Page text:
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Icons Of Pop-Up: Hidden Headlights That Were Just Insanely Cool


Icons Of Pop-Up: Hidden Headlights That Were Just Insanely Cool

We explore the weird and wonderful stretch of time when cars had these weird bright things that would rise up when needed and squat back down when not. Argue all you want about how good they were as an illumination solution, but you can't escape the fact that a lot of us (or even the vast majority) think they’re just so damn cool.

Headlights in cars are both something that we typically take for granted while at the same time being an invaluable part of the driving experience when the sun goes down. Though they first popped up in the 1970s, the heyday of pop-up headlights stretched between the 1980s to the early 1990s, when car design was still tied up in making personal statements, even if it meant unecessary complexity.

A car had to look sleek, discrete, somewhat brash, and also a little sci-fi stealthy to really capture the imagination, and what could be more semi-impractical than having a mechanism that would raise the headlights into view only when needed. It was functional too: when retracted, the car’s smooth lines are left undisturbed with nothing but a body-coloured outline.

By now, automakers are much more interested with designing complicated LED clusters that match their individual front end corporate ‘faces’. With the introduction of daytime running lights, they partially illuminate the moment the engines comes on. So much for being discreet.

That said, there are some cars that have definitely transcended the trend and have become etched in our minds as inseparable from their unique front illuminators, even going so far as to become ageless ambassadors of pop-up headlights.

1991 Mazda MX-5

Mazda MX-5

How could we not mention the MX-5. The current generation car uses fixed slim LED lamps at the nose but the 1989 original introduced so many to the pop-up movement. The 1st-gen NA car did have fixed cluster position and indicator lights but the real bright beams lay hidden behind the bonnet shunt line. Clean examples of these charmingly analogue roadsters are getting hard to find, and it’s no surprise since they're also a decent time machine back to the 90s.

1986 Ferrari Testarossa

Ferrari Testarossa

Pop-up headlights were actually more commonplace in exotic vehicles due to their ability to be hidden away, maintaining the aerodynamic wedge shape that so defined these cars (and still do).

While it’s a personal toss-up between 365 GTB/4 Daytona, the F355, and the 456M for pop-up headlight supremacy, the Testarossa’s icon status cannot be denied, and definitely not just for its placement in a certain 80s TV show.

Along with our next car, the Ferrari 'redhead' was quintessentially 1980s bravado and theatre. The flat-12 engine marked an unusual foray for the Maranello camp and resulted in some dynamic advantages as well as a unique mid-engine concerto, but its styling was what remained most memorable, especially up front.

1979 Lamborghini Countach LP400

Lamborghini Countach

Was there any other way Lamborghini could have made the Countach drivable at night without pop-up headlights? Everything about the car’s shape was so angular and extreme that it’s a wonder how they could fit that many illuminators ahead of the front wheels.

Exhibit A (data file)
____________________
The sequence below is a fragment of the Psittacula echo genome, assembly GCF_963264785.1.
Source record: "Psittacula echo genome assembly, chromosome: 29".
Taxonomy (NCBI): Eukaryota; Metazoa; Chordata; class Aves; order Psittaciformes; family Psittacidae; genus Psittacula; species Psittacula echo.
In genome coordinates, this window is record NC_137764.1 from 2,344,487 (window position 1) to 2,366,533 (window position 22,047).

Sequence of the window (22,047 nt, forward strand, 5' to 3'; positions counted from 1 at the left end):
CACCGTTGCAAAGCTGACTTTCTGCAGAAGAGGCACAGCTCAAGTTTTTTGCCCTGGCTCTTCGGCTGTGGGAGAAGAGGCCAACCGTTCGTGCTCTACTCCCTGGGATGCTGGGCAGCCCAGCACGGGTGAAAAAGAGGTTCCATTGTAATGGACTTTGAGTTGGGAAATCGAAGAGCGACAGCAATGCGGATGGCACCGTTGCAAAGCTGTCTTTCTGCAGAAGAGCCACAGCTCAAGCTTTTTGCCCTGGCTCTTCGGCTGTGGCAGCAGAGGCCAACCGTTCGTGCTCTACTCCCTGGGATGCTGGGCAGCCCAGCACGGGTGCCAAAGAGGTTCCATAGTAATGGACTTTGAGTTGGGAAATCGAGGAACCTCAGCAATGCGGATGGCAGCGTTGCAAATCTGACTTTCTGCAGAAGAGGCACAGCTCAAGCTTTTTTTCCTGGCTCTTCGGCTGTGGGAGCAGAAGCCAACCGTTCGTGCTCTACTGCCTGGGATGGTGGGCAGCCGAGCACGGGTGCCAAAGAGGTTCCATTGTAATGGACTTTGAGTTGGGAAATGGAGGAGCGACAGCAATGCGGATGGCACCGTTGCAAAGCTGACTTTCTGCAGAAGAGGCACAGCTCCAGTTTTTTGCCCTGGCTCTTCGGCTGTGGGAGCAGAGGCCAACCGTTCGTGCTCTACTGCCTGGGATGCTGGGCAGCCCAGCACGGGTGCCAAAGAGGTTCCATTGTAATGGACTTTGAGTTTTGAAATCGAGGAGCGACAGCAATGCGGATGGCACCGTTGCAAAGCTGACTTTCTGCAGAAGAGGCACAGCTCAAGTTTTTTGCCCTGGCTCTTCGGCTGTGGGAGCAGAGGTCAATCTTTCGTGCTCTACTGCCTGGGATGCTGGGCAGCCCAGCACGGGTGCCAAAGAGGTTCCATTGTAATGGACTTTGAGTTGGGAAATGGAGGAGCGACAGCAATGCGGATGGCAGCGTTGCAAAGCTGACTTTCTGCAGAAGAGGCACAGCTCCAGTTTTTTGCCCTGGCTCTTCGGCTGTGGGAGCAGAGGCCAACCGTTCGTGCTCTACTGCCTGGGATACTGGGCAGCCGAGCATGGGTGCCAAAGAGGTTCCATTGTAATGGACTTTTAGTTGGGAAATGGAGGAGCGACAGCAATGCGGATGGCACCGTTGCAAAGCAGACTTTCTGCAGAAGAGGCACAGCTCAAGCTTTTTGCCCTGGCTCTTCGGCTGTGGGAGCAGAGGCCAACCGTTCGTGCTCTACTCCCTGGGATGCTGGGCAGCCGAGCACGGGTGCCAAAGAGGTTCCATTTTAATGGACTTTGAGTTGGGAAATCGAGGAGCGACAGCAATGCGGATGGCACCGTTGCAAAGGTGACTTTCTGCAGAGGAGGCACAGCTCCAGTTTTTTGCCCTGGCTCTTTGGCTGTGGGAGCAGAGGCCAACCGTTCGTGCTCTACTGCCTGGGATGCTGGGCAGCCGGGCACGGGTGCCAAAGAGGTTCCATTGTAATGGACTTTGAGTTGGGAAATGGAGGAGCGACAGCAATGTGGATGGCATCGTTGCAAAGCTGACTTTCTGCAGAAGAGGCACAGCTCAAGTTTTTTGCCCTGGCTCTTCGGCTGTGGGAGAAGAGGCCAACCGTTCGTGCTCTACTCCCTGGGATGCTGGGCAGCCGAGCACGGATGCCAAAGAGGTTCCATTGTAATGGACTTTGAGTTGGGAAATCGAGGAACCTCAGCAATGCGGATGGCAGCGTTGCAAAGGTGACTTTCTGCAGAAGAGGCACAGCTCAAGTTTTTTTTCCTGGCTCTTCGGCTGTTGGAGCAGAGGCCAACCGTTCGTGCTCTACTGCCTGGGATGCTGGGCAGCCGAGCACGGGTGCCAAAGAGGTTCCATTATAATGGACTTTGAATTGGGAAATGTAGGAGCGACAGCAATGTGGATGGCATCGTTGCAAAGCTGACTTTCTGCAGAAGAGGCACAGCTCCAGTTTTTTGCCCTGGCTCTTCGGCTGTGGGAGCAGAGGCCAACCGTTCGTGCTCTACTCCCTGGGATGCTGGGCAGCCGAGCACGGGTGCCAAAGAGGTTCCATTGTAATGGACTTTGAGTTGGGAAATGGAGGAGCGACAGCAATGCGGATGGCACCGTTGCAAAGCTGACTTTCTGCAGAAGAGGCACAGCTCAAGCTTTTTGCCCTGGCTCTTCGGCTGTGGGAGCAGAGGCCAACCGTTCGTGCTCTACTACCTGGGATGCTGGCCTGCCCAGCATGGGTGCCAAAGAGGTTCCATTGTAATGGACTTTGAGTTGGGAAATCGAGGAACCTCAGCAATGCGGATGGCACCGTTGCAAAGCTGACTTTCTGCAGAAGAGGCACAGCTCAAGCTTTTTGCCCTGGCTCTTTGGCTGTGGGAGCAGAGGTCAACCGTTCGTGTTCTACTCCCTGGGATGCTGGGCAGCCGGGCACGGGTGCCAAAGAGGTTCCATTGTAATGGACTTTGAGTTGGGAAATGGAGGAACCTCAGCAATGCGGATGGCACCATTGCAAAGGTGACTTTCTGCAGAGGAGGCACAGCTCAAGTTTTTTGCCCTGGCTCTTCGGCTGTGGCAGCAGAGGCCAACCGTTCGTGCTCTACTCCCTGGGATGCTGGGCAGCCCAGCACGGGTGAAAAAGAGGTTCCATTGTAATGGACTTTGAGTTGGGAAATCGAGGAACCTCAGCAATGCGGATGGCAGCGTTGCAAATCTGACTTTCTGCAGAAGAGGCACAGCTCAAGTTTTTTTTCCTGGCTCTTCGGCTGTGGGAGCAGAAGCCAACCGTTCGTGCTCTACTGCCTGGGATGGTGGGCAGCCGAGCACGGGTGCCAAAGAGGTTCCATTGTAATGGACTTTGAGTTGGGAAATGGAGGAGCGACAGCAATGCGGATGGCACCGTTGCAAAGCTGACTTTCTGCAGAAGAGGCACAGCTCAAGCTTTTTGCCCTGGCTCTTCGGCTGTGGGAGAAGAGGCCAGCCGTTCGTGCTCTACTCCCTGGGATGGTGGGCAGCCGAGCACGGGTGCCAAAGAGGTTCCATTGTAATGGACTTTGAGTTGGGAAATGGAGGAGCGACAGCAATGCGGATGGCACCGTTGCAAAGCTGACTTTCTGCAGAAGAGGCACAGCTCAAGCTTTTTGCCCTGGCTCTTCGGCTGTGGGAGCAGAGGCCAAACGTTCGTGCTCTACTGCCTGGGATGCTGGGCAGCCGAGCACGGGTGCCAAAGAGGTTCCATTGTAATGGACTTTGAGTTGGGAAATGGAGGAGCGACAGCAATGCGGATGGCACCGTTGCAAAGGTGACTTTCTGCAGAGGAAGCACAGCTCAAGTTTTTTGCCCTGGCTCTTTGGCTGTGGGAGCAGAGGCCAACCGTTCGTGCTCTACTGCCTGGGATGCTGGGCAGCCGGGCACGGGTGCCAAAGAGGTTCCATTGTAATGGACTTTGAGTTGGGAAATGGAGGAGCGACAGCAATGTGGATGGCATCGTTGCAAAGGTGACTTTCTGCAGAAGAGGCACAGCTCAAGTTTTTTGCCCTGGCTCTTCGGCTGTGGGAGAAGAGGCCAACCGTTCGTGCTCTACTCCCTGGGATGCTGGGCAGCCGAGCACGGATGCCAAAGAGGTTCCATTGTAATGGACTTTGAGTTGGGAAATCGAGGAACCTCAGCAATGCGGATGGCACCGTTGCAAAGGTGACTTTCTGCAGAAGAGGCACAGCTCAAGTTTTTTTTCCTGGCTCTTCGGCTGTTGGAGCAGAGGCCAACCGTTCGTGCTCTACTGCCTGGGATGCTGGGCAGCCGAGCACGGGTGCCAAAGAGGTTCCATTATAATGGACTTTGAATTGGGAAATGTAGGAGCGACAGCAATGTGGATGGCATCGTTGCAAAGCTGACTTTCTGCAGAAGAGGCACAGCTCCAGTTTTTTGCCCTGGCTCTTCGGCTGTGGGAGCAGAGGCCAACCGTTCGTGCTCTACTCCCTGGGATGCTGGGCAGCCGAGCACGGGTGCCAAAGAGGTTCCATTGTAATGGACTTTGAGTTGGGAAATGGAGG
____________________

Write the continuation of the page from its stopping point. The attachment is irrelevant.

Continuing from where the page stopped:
When daylight started to fade, the four huge reflectors would stand at attention defiantly against any aerodynamic ideal, perfectly encapsulating the car’s enigmatically contrarian philosophy. The Countach never made much sense, and neither does its pop-up headlights, but that’s exactly why it’s such an immortal nameplate.

1995 BMW 850 CSI

BMW 8 Series

Like the M1 of roughly the same era, the first-generation BMW 8 Series had a famously petite kidney grille that was framed by horizontal elements that also housed its position and indicator lights - remember when BMW design had good taste? Those were the days.

1993 BMW 840Ci

That left the E31 little room to fit proper headlights, so naturally 'ze Germans' went with pop-ups, as was the style at the time. But where the M1 had a rather ungainly square pair that made it look like a frog in the dark, the 8 Series had lower-profile rectangular ones that looked superb, just like the rest of the car.

1992 Jaguar XJ220

Jaguar XJ220

An aerodynamic profile that just cuts through the air was essential when Jaguar was developing the XJ220, so named for its target top speed of 220mph (354km/h). Though the production car never achieved that, its run of 341.7km/h still secured it the title of world’s fastest, which it held for a mere year until the McLaren F1 stole that crown. Ouch.

Despite being engineered primarily for function, the aluminium body looks like a divinely inspired work of art and is possibly - in my opinion - still the most drop-dead beautiful shape ever fitted to four wheels, exceeding even the anorexic E-Type. There, I said it.

1992 Jaguar XJ220

Like the Ferrari and Lamborghini, a fixed headlight housing wasn’t a viable choice, but neither was conventional pop-ups as they would ruin the aerodynamics at anything above moderate speeds.

Instead, Jaguar fashioned fixed headlights that sat in specially carved pockets to ensure a straight beam, but would feature pop-up ‘eyelids’ that would cover them up flush with the body when not in use. Ingenious.

And there you have it, some iconic pop-up headlights through the ages, did we miss any? The Honda NSX or Lotus Esprit for example? Sound off in the comments. 

Jim Kem

Jim Kem

Content Producer

There's just something about cars. It's a conveyance, it's a liability, it's a tool; but it can also be a source of joy, pride, inspiration and passion. It's much like clothes versus fashion. And like the latter, the pursuit of perfection never ends.

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